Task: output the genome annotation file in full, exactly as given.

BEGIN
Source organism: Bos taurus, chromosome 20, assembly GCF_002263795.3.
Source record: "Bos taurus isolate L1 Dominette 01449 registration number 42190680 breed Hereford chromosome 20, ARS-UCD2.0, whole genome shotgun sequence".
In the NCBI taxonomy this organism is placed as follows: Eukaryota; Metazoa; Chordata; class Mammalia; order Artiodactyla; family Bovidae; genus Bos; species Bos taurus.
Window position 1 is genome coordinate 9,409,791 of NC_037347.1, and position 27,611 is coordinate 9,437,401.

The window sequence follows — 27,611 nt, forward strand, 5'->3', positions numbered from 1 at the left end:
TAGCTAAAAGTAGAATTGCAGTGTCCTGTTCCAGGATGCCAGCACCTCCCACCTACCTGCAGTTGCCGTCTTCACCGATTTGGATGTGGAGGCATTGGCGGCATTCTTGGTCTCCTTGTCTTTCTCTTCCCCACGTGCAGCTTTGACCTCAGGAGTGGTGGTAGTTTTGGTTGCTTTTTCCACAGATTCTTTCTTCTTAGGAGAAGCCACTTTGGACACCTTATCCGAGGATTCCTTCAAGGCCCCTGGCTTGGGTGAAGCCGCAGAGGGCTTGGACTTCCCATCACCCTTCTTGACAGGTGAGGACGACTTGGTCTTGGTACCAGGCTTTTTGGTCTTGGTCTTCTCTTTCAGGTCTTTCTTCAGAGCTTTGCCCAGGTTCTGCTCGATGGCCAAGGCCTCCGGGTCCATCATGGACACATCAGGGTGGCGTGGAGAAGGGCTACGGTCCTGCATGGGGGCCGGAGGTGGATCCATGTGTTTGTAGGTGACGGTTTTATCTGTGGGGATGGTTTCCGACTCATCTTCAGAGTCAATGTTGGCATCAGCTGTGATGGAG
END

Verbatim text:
Source organism: Bos taurus, chromosome 20, assembly GCF_002263795.3.
Source record: "Bos taurus isolate L1 Dominette 01449 registration number 42190680 breed Hereford chromosome 20, ARS-UCD2.0, whole genome shotgun sequence".
In the NCBI taxonomy this organism is placed as follows: Eukaryota; Metazoa; Chordata; class Mammalia; order Artiodactyla; family Bovidae; genus Bos; species Bos taurus.
Window position 1 is genome coordinate 9,409,791 of NC_037347.1, and position 27,611 is coordinate 9,437,401.

The window sequence follows — 27,611 nt, forward strand, 5'->3', positions numbered from 1 at the left end:
TAGCTAAAAGTAGAATTGCAGTGTCCTGTTCCAGGATGCCAGCACCTCCCACCTACCTGCAGTTGCCGTCTTCACCGATTTGGATGTGGAGGCATTGGCGGCATTCTTGGTCTCCTTGTCTTTCTCTTCCCCACGTGCAGCTTTGACCTCAGGAGTGGTGGTAGTTTTGGTTGCTTTTTCCACAGATTCTTTCTTCTTAGGAGAAGCCACTTTGGACACCTTATCCGAGGATTCCTTCAAGGCCCCTGGCTTGGGTGAAGCCGCAGAGGGCTTGGACTTCCCATCACCCTTCTTGACAGGTGAGGACGACTTGGTCTTGGTACCAGGCTTTTTGGTCTTGGTCTTCTCTTTCAGGTCTTTCTTCAGAGCTTTGCCCAGGTTCTGCTCGATGGCCAAGGCCTCCGGGTCCATCATGGACACATCAGGGTGGCGTGGAGAAGGGCTACGGTCCTGCATGGGGGCCGGAGGTGGATCCATGTGTTTGTAGGTGACGGTTTTATCTGTGGGGATGGTTTCCGACTCATCTTCAGAGTCAATGTTGGCATCAGCTGTGATGGAG